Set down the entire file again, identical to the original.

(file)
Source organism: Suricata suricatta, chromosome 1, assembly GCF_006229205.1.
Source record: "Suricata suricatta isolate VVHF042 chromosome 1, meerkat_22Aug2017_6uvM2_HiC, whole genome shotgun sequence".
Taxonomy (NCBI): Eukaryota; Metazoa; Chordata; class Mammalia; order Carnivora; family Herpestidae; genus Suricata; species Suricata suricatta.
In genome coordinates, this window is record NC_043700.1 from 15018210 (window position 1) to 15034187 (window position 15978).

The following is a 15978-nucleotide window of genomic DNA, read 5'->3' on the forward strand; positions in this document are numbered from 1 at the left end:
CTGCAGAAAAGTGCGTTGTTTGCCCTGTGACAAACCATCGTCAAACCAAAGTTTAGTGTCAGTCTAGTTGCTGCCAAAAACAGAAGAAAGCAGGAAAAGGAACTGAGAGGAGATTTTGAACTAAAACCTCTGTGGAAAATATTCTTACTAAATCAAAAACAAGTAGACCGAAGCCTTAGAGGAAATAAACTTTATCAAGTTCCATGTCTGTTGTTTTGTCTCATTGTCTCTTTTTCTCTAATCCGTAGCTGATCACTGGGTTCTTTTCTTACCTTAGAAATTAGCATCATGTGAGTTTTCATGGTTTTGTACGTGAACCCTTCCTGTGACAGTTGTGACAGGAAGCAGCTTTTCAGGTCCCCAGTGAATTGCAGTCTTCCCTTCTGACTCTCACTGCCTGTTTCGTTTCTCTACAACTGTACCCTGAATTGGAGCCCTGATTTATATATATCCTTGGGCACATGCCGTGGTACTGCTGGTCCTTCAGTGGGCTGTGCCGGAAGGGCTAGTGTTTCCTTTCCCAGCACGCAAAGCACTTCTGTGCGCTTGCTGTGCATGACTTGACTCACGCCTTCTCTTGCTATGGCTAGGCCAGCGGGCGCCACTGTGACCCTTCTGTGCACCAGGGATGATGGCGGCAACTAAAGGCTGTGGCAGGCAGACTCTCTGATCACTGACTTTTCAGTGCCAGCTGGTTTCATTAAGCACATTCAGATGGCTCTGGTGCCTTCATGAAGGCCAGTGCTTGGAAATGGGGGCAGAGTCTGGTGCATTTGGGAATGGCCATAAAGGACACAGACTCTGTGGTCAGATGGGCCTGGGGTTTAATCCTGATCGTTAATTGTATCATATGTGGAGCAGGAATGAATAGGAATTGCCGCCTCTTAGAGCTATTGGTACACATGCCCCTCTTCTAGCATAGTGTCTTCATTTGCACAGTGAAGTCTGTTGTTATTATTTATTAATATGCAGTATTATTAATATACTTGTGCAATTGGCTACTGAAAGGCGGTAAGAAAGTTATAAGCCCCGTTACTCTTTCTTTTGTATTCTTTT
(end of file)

Source organism: Suricata suricatta, chromosome 1, assembly GCF_006229205.1.
Source record: "Suricata suricatta isolate VVHF042 chromosome 1, meerkat_22Aug2017_6uvM2_HiC, whole genome shotgun sequence".
Taxonomy (NCBI): Eukaryota; Metazoa; Chordata; class Mammalia; order Carnivora; family Herpestidae; genus Suricata; species Suricata suricatta.
In genome coordinates, this window is record NC_043700.1 from 15018210 (window position 1) to 15034187 (window position 15978).

The following is a 15978-nucleotide window of genomic DNA, read 5'->3' on the forward strand; positions in this document are numbered from 1 at the left end:
CTGCAGAAAAGTGCGTTGTTTGCCCTGTGACAAACCATCGTCAAACCAAAGTTTAGTGTCAGTCTAGTTGCTGCCAAAAACAGAAGAAAGCAGGAAAAGGAACTGAGAGGAGATTTTGAACTAAAACCTCTGTGGAAAATATTCTTACTAAATCAAAAACAAGTAGACCGAAGCCTTAGAGGAAATAAACTTTATCAAGTTCCATGTCTGTTGTTTTGTCTCATTGTCTCTTTTTCTCTAATCCGTAGCTGATCACTGGGTTCTTTTCTTACCTTAGAAATTAGCATCATGTGAGTTTTCATGGTTTTGTACGTGAACCCTTCCTGTGACAGTTGTGACAGGAAGCAGCTTTTCAGGTCCCCAGTGAATTGCAGTCTTCCCTTCTGACTCTCACTGCCTGTTTCGTTTCTCTACAACTGTACCCTGAATTGGAGCCCTGATTTATATATATCCTTGGGCACATGCCGTGGTACTGCTGGTCCTTCAGTGGGCTGTGCCGGAAGGGCTAGTGTTTCCTTTCCCAGCACGCAAAGCACTTCTGTGCGCTTGCTGTGCATGACTTGACTCACGCCTTCTCTTGCTATGGCTAGGCCAGCGGGCGCCACTGTGACCCTTCTGTGCACCAGGGATGATGGCGGCAACTAAAGGCTGTGGCAGGCAGACTCTCTGATCACTGACTTTTCAGTGCCAGCTGGTTTCATTAAGCACATTCAGATGGCTCTGGTGCCTTCATGAAGGCCAGTGCTTGGAAATGGGGGCAGAGTCTGGTGCATTTGGGAATGGCCATAAAGGACACAGACTCTGTGGTCAGATGGGCCTGGGGTTTAATCCTGATCGTTAATTGTATCATATGTGGAGCAGGAATGAATAGGAATTGCCGCCTCTTAGAGCTATTGGTACACATGCCCCTCTTCTAGCATAGTGTCTTCATTTGCACAGTGAAGTCTGTTGTTATTATTTATTAATATGCAGTATTATTAATATACTTGTGCAATTGGCTACTGAAAGGCGGTAAGAAAGTTATAAGCCCCGTTACTCTTTCTTTTGTATTCTTTT